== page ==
Browse

Technique of Increasing the Stability of Porcine Pancreatic Islets Using Biopolymers
생체 고분자를 이용한 돼지 췌장소도세포의 안정성 증강 기술 연구

Cited 0 time in Web of Science Cited 0 time in Scopus
Authors
우윤주
Advisor
변영로
Major
융합과학기술대학원 분자의학 및 바이오제약학과
Issue Date
2013-08
Publisher
서울대학교 대학원
Keywords
porcine isletsislet transplantationextracellular matrixcell communicationporcine islet stabilityporcine fragility
Description
학위논문 (석사)-- 서울대학교 융합과학기술대학원 : 분자의학 및 바이오제약학과, 2013. 8. 변영로.
Abstract
Pancreatic islet transplantation is considered as the most promising technique for the treatment of type 1 diabetes mellitus. However, the pancreatic islet isolation and transplantation technique have not been optimized yet because of several obstacles in vitro and in vivo works. The clinical problem in human pancreatic islet allotransplantation is the limitation of donor supply and immune rejection after transplantation. Moreover, the researchers related to the porcine islet studies suffer from the instability of porcine islet clusters
thus, it was difficult for them to move on to in vitro experiments. The porcine islets are focused for alternative source to solve the donor limitation problem and the fragility of porcine islet clusters are fixed by re-providing a proper extracellular matrix to the cells. Here, we synthesized adequate biopolymers for islet surface modification and investigated the increase in stability of porcine islet clusters.
Rat pancreatic islets, INS-1 cells, and porcine pancreatic islets were used to determine the viability, functionality, and biopolymer coverage on cells. The cytotoxicity and material adherence on the cell surface of biopolymers were confirmed by rat islet ICCs or INS-1 cells before applied to porcine islet clusters. The relative viability of unmodified and biopolymer-grafted cells was determined by CCK-8/DNA assay or LDH cytotoxicity assay. The coverage test of FITC-labeled biopolymer-grafted cells was performed by confocal microscopy. After confirmation of biopolymer candidates, 6-arm PEG-lipid-SH and gelatin-DOPA were selected from candidate and two biopolymers were applied to the porcine islets in multi-layered system. The unmodified and biopolymer-grafted porcine islets were cultured for 7 days for morphology, functionality, viability, material coverage, and stability observations.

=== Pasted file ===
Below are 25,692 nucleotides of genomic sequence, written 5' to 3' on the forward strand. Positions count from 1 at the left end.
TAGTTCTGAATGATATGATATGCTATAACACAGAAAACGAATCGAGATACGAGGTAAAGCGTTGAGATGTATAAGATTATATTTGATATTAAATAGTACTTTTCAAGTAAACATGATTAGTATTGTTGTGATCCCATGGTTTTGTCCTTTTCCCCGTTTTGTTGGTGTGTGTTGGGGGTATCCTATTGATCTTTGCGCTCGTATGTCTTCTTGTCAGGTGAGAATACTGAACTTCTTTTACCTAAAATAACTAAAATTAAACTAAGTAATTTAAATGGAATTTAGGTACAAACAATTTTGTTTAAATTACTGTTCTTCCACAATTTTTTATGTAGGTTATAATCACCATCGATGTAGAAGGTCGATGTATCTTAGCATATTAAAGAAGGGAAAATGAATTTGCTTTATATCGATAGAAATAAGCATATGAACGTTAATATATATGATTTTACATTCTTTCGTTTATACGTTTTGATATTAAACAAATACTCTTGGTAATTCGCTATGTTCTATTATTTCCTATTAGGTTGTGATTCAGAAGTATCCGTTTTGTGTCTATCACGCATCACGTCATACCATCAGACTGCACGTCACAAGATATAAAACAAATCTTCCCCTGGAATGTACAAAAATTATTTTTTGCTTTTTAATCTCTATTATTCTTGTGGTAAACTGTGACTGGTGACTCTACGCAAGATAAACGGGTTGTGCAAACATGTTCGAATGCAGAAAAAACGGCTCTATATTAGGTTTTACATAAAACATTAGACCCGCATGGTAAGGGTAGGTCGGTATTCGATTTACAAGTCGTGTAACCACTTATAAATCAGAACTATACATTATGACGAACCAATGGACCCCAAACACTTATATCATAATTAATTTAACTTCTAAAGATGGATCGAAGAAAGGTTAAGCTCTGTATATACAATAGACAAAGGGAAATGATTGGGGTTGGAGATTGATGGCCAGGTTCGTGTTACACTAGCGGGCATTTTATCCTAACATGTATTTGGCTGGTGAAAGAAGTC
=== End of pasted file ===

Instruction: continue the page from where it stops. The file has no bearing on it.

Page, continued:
In result, the relative viability of unmodified and biopolymers-grafted porcine islets for 7-day culture was not shown a significant difference and also there was no significant difference in insulin functionality by dithizone staining in both unmodified and biopolymer-grafted porcine islets. The morphology of unmodified porcine islet clusters were destructed and dissociated into single cells but that of biopolymer-grafted porcine islet clusters were maintained their cluster round-shape. FITC-labeled 6-arm PEG-lipid-SH and gelatin-DOPA, were treated on porcine islets to determine the cell surface coverage of materials. Both materials were not penetrated into the cell cytoplasm but only adhere on the membrane of cells and cover the periphery of clusters. The average size of cell clusters was measured by coulter counter until 7-days of culturing and the distribution of cell size was calculated. The size of unmodified porcine cells on fifth day were decreased to half compared to the first day but the size of biomaterial-grafted groups were decreased less than one-third of the original size.
Regeneration of extracellular matrix and cell connection of porcine islets using biopolymers would be advantageous for further porcine works because the islets become easier in handling and also subsequent surface camouflage may be held based on this study. By increasing the stability and cellular interaction in islet clusters, the cellular communication and functionality of porcine islets could be increased and also the viability of the cells could be increased. Moreover, the further surface modification on porcine islets based on our suggestion would lead to inhibition of immune rejection of islets after transplantation.
Language
English
URI
https://hdl.handle.net/10371/133332
Files in This Item:
Appears in Collections:
Graduate School of Convergence Science and Technology (융합과학기술대학원)Dept. of Molecular and Biopharmaceutical Sciences (분자의학 및 바이오제약학과)Theses (Master's Degree_분자의학 및 바이오제약학과)
  • mendeley

Items in S-Space are protected by copyright, with all rights reserved, unless otherwise indicated.

Browse